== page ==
Teaching Teenagers About Money

Published on by CMe



For many families, talking about money is taboo. The adults make it, the kids ask for it, end of story. Yet financial experts agree that understanding cash, credit, and consumerism is possible, and important, for building a sense of financial responsibility in children. How can you teach your kids about money? What kind of message should you teach them? Let's talk about money.

The ABCs of Do-Re-Me
Kids need to know how the economy works. No, not stocks, interest rates, and world markets! I mean the basic ins and outs of a family economy. You can start when your kids are very young by helping them understand the difference between needs and wants, that money comes from working, what money looks like, and that everybody has a job (a kid's job is to learn things, to play, and to participate in the family). As they get older (once they know that a nickel is worth less than a dime, even though it's larger), you can talk with them about credit cards, bank interest, and so on. Kids can learn about budgeting from the time they are about seven. Remember that a solid money education is one of the best tools you can give your kids—it will aid them the rest of their lives.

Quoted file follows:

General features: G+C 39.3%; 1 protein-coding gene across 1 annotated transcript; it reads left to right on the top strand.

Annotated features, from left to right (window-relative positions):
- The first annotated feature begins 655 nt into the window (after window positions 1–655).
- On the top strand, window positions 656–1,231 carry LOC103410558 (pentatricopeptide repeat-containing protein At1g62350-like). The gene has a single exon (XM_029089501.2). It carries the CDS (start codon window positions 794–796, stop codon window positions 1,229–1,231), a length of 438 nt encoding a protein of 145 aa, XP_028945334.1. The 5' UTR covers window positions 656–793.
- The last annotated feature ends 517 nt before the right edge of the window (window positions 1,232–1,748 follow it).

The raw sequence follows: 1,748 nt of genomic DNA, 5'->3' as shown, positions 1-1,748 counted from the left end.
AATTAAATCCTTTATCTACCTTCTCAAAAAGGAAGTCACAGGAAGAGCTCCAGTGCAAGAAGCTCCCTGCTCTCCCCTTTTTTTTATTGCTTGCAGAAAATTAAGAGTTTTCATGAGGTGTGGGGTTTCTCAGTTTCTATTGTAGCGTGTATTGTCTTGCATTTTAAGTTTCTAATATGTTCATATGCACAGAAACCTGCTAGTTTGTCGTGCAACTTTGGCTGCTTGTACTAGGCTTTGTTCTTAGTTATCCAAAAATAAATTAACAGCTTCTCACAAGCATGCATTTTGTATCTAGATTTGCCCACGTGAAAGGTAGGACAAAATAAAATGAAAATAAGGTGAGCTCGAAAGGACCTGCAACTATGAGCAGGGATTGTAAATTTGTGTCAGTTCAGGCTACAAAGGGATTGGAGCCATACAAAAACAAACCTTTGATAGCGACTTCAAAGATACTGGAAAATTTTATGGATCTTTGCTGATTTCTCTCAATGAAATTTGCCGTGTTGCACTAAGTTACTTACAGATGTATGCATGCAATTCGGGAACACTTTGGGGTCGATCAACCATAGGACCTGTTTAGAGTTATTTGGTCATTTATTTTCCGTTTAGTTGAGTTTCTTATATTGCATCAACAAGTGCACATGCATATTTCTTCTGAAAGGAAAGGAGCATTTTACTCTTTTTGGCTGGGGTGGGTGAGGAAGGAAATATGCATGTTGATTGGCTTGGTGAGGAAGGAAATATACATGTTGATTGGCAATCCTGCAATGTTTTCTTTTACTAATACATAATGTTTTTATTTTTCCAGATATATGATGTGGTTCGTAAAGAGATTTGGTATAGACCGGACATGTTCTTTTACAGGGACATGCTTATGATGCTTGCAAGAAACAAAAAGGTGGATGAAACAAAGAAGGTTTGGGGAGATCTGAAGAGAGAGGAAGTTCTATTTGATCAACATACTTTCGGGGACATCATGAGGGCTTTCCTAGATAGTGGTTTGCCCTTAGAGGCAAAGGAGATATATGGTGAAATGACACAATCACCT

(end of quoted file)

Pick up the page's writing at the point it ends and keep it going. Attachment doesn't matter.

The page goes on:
Ethics Through Sharing
Part of a solid money education includes teaching your kids that, as a member of a community, as a responsible person, and as a world citizen, they have a responsibility to other people outside themselves and their family. That means sharing. We all live on a small planet together, and we are all linked. Teaching your kids a sense of social ethics includes a sense of charity or giving.

http://www.oterofcu.org/home/fiFiles/static/images/pic_boy_bank.jpgYou can help your child develop a sense of social responsibility by:

  • Setting an example, modeling charity. Some families tithe to a church or temple, others put aside a certain amount of money every year to give to charity or service organization.
  • Sharing your work specialty with others who can't afford it is another option for people who are knowledge or service “rich” but cash “poor.” Donate your services to a worthy cause of your choice, and bring your kids along with you. They'll learn a valuable lesson as you participate in improving the world.
  • Volunteer work. People participate in giving programs during the holidays, but don't forget the rest of the year. The nursing homes are filled with amateur entertainers in December, and empty from January through November.
  • Individual participation. Stress to your child that it's not enough that the family give, that every individual needs to participate, too.
  • Giving. It's not how much you give. Every little bit helps.
  • Donating. Kids can donate old clothes, toys, time, or a percentage of their allowance.

http://tinyurl.com/33fyvdn Money Matters for Teens
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